Janet Christie: Which is best at Christmas: gifts, grub or games?

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Youngest Child and I are in the waiting room at the dentist because she woke up with a jaw like Desperate Dan. I told her this, and I think she may have laughed, I know I did, but it was hard to tell. Perhaps not.

The telly’s on and some Christmas-related game is being punted on daytime TV. The volume’s turned down, but there’s a man wearing a lurid green suit covered in Holly. Willoughby.

Already I’m scunnered. Christmas. Here we go again.

“Reweweh ah geh we payed wass wiswass,” says Youngest Child.

“Remember that game we played last Christmas?” I repeat. (I’ve always been good at translating kiddie gibberish thanks to the decades of my life I’ve spent around them and learning the hard way that it pays to work it out. Like when Youngest Child asked for a tooter for Christmas and was expecting a scooter, not a kazoo, or when Middle kept us guessing the mystery animal beginning with “W” in a car journey game of I Spy that lasted soooo long defenestration seemed an attractive option. It turned out to be wabbit.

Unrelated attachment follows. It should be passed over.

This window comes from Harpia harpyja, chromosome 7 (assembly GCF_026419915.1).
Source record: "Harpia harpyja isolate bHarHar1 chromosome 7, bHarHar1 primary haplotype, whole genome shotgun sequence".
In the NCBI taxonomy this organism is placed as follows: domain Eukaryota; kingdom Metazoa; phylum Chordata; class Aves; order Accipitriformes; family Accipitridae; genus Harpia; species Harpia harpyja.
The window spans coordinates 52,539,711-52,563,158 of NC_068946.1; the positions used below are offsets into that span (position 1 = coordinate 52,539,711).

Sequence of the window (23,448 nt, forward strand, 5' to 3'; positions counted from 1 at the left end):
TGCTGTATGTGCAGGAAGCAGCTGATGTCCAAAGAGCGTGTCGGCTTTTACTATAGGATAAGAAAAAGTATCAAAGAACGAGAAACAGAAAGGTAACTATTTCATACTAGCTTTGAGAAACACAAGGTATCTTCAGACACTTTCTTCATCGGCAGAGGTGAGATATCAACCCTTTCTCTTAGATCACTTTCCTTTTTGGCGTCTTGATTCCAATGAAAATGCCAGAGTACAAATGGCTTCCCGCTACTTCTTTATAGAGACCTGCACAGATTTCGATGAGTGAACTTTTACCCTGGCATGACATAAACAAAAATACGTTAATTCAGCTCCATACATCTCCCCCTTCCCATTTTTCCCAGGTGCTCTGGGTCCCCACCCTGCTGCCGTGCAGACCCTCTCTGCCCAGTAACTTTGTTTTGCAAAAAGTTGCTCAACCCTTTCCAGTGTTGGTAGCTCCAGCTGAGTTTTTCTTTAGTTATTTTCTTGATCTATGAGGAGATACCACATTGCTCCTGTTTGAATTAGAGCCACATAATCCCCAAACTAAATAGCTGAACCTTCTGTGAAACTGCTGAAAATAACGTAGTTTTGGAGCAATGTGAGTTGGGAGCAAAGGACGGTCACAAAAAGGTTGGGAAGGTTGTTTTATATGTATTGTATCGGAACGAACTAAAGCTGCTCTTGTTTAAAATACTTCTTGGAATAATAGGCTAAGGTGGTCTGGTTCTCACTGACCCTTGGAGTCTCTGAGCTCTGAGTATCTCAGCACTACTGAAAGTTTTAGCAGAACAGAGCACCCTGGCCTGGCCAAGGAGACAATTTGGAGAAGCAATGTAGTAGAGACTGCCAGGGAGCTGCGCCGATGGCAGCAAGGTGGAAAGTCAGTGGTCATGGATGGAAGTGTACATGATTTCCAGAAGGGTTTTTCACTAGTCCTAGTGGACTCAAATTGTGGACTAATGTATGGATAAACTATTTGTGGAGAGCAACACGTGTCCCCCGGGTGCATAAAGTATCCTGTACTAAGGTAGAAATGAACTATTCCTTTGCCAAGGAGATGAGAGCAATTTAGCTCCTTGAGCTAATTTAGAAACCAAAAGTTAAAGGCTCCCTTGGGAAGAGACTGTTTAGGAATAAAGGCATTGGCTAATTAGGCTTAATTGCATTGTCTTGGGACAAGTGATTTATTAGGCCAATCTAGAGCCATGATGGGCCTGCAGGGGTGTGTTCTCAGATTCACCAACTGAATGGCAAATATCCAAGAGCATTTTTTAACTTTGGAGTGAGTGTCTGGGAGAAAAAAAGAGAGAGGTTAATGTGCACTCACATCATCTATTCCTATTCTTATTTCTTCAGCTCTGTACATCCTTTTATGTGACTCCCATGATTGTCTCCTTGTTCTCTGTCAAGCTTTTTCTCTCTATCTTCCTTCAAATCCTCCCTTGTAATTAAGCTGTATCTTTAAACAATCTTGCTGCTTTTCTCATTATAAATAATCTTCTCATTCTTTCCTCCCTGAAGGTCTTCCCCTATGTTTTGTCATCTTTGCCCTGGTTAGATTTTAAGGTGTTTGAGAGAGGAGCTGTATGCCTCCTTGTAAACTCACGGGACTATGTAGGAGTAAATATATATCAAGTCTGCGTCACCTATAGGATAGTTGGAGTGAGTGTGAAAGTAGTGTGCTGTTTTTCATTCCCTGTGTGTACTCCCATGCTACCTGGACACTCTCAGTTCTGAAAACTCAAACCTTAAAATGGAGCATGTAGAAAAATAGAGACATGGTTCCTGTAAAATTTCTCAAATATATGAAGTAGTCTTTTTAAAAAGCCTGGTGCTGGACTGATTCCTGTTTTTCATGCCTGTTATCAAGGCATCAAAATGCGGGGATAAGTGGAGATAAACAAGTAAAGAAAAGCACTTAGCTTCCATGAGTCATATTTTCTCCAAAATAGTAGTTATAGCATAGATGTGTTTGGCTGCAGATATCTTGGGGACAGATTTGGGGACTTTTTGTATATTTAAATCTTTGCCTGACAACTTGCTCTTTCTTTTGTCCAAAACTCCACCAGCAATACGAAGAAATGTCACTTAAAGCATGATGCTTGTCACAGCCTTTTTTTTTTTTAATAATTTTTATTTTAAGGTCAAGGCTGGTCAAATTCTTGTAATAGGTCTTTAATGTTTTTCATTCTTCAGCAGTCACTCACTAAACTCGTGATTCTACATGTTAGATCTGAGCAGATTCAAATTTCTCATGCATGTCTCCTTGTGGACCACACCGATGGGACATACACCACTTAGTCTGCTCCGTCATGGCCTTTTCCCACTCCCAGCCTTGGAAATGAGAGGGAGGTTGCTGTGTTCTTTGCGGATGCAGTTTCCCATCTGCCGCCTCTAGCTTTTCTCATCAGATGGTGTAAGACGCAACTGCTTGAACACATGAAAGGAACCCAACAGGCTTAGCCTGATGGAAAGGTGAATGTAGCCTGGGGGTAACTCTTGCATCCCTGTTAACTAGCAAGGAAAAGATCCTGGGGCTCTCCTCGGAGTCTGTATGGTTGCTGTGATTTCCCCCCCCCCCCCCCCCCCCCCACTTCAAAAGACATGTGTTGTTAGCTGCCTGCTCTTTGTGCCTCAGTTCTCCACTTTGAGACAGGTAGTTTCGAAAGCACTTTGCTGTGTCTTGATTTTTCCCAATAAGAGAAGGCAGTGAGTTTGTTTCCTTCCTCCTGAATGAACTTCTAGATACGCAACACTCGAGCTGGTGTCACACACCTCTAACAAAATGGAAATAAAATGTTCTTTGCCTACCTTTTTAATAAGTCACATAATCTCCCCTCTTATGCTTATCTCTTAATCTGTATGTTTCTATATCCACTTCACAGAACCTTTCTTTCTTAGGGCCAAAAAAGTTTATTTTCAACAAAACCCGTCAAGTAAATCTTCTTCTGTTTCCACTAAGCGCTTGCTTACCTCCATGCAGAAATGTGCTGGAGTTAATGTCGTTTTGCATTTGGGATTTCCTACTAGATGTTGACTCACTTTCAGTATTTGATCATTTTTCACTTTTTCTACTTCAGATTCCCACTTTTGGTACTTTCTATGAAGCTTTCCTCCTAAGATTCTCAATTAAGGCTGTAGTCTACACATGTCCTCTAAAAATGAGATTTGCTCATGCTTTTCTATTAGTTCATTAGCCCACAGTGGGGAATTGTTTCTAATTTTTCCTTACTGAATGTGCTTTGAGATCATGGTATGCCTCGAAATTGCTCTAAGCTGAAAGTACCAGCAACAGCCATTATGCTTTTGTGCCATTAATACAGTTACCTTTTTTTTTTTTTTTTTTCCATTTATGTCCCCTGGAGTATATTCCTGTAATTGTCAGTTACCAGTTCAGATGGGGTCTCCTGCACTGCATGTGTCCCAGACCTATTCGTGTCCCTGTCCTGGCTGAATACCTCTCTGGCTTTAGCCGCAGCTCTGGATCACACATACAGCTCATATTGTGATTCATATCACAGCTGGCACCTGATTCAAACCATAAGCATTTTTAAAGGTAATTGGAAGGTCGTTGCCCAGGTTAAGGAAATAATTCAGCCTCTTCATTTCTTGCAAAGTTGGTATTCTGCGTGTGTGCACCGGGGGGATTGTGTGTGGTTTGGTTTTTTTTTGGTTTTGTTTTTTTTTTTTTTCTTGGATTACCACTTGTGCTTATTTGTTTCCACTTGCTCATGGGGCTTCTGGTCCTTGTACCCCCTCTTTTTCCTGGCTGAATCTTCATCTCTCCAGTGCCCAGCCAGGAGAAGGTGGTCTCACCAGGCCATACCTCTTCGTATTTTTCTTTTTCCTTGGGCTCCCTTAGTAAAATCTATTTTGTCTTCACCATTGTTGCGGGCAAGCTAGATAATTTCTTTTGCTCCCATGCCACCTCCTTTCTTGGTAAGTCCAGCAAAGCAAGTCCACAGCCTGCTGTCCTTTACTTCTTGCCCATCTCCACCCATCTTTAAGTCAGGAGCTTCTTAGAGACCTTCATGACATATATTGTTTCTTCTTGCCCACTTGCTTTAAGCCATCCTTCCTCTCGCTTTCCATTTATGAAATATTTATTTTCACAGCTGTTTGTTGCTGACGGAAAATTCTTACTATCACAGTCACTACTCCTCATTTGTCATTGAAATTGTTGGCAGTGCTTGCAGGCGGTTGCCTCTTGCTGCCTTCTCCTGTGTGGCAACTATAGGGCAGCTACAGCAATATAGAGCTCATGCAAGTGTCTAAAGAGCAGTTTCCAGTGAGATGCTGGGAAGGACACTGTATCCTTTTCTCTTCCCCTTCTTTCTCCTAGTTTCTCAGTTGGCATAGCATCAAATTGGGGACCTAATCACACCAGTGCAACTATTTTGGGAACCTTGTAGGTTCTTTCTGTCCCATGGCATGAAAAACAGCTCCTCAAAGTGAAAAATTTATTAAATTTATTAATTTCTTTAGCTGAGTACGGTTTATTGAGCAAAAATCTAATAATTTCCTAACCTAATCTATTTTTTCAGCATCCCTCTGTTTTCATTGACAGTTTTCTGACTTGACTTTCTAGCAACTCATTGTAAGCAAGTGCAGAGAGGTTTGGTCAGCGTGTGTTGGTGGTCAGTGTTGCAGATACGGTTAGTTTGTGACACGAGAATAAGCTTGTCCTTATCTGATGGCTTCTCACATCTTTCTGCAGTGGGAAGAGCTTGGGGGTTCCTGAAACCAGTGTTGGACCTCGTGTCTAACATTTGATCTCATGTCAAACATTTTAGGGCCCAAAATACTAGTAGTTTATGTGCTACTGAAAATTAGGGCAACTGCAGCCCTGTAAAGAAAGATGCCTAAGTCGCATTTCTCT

So, “Remember that game we played last Christmas?” she says. Not, “remember the amazing presents you shelled out for.” Or “remember that lovely meal”. No, what she remembers is a game that was doubtless a free gift with the crackers (which themselves were the cheapest I could find because they’re the best) because I’d never have organised buying a game with the intention of sitting around playing it post Christmas dinner.

Wherever it came from it was played during that lull between crashing pans around until you’ve assembled a meal and scuttling off to our own rooms, that happy hiatus when everyone’s still marooned at the table. A bit like the trenches truce-time footie match, hostilities suspended, we played a game.

“You mean that music quiz thing, like on the telly, with smug smart-alecs shouting out answers to stuff no-one cares about?” I say.

“‘Es. ‘Oo won.”

Oh, so I did. Maybe it wasn’t so bad. There’s still half a box of those crackers on top of the kitchen cupboards. Time to heave them down – bet it’s still inside. n